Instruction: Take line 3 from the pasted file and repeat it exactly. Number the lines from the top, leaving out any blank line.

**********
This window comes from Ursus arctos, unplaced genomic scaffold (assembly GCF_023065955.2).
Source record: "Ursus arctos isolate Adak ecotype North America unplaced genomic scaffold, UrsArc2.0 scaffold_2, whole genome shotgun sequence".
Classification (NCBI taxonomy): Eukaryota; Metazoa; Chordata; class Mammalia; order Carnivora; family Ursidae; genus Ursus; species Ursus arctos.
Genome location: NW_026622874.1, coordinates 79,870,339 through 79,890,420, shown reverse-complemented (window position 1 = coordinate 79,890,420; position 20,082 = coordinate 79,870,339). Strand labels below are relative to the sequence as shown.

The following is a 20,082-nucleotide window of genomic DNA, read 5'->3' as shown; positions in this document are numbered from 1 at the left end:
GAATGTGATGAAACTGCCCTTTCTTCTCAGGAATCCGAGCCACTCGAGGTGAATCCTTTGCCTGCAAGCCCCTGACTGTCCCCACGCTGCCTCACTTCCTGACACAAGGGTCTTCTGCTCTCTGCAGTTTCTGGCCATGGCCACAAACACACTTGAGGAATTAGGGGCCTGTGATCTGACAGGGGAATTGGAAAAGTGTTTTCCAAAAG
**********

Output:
Classification (NCBI taxonomy): Eukaryota; Metazoa; Chordata; class Mammalia; order Carnivora; family Ursidae; genus Ursus; species Ursus arctos.